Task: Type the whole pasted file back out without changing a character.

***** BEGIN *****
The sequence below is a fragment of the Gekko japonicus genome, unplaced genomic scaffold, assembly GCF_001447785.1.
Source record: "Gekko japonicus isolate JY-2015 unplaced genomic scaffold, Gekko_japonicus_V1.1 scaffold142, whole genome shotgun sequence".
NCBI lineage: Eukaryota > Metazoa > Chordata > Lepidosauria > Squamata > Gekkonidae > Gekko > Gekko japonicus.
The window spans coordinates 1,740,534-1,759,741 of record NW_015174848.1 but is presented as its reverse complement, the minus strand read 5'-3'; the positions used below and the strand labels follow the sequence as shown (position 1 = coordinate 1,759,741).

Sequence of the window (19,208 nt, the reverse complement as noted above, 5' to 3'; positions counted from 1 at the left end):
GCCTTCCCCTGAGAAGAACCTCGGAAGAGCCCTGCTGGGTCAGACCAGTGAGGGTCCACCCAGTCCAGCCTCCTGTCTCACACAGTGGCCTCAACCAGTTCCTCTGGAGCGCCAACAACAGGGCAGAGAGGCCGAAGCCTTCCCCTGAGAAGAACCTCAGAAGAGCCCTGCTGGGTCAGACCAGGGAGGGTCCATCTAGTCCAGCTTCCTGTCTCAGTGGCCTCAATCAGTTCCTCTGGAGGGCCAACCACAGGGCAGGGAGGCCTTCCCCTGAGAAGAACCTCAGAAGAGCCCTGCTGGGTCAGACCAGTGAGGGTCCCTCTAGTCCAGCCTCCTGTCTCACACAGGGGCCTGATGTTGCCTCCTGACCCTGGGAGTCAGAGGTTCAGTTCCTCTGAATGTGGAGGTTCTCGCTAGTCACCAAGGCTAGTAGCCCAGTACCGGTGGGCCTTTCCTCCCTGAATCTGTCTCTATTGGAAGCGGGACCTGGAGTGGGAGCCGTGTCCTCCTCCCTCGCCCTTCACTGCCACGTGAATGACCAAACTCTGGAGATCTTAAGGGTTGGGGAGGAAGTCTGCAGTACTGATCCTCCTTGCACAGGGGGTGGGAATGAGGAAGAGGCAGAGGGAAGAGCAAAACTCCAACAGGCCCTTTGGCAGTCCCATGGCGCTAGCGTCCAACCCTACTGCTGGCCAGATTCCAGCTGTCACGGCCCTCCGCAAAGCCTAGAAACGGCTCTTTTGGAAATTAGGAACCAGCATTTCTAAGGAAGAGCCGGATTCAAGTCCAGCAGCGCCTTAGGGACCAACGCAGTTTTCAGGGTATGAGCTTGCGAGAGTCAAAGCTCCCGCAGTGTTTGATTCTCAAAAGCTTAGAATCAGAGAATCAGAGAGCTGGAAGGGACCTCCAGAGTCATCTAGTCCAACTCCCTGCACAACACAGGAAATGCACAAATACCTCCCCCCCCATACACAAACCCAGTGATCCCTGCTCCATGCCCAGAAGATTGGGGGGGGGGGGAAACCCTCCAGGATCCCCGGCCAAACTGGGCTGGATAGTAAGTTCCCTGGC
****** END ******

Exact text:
The sequence below is a fragment of the Gekko japonicus genome, unplaced genomic scaffold, assembly GCF_001447785.1.
Source record: "Gekko japonicus isolate JY-2015 unplaced genomic scaffold, Gekko_japonicus_V1.1 scaffold142, whole genome shotgun sequence".
NCBI lineage: Eukaryota > Metazoa > Chordata > Lepidosauria > Squamata > Gekkonidae > Gekko > Gekko japonicus.
The window spans coordinates 1,740,534-1,759,741 of record NW_015174848.1 but is presented as its reverse complement, the minus strand read 5'-3'; the positions used below and the strand labels follow the sequence as shown (position 1 = coordinate 1,759,741).

Sequence of the window (19,208 nt, the reverse complement as noted above, 5' to 3'; positions counted from 1 at the left end):
GCCTTCCCCTGAGAAGAACCTCGGAAGAGCCCTGCTGGGTCAGACCAGTGAGGGTCCACCCAGTCCAGCCTCCTGTCTCACACAGTGGCCTCAACCAGTTCCTCTGGAGCGCCAACAACAGGGCAGAGAGGCCGAAGCCTTCCCCTGAGAAGAACCTCAGAAGAGCCCTGCTGGGTCAGACCAGGGAGGGTCCATCTAGTCCAGCTTCCTGTCTCAGTGGCCTCAATCAGTTCCTCTGGAGGGCCAACCACAGGGCAGGGAGGCCTTCCCCTGAGAAGAACCTCAGAAGAGCCCTGCTGGGTCAGACCAGTGAGGGTCCCTCTAGTCCAGCCTCCTGTCTCACACAGGGGCCTGATGTTGCCTCCTGACCCTGGGAGTCAGAGGTTCAGTTCCTCTGAATGTGGAGGTTCTCGCTAGTCACCAAGGCTAGTAGCCCAGTACCGGTGGGCCTTTCCTCCCTGAATCTGTCTCTATTGGAAGCGGGACCTGGAGTGGGAGCCGTGTCCTCCTCCCTCGCCCTTCACTGCCACGTGAATGACCAAACTCTGGAGATCTTAAGGGTTGGGGAGGAAGTCTGCAGTACTGATCCTCCTTGCACAGGGGGTGGGAATGAGGAAGAGGCAGAGGGAAGAGCAAAACTCCAACAGGCCCTTTGGCAGTCCCATGGCGCTAGCGTCCAACCCTACTGCTGGCCAGATTCCAGCTGTCACGGCCCTCCGCAAAGCCTAGAAACGGCTCTTTTGGAAATTAGGAACCAGCATTTCTAAGGAAGAGCCGGATTCAAGTCCAGCAGCGCCTTAGGGACCAACGCAGTTTTCAGGGTATGAGCTTGCGAGAGTCAAAGCTCCCGCAGTGTTTGATTCTCAAAAGCTTAGAATCAGAGAATCAGAGAGCTGGAAGGGACCTCCAGAGTCATCTAGTCCAACTCCCTGCACAACACAGGAAATGCACAAATACCTCCCCCCCCATACACAAACCCAGTGATCCCTGCTCCATGCCCAGAAGATTGGGGGGGGGGGGAAACCCTCCAGGATCCCCGGCCAAACTGGGCTGGATAGTAAGTTCCCTGGC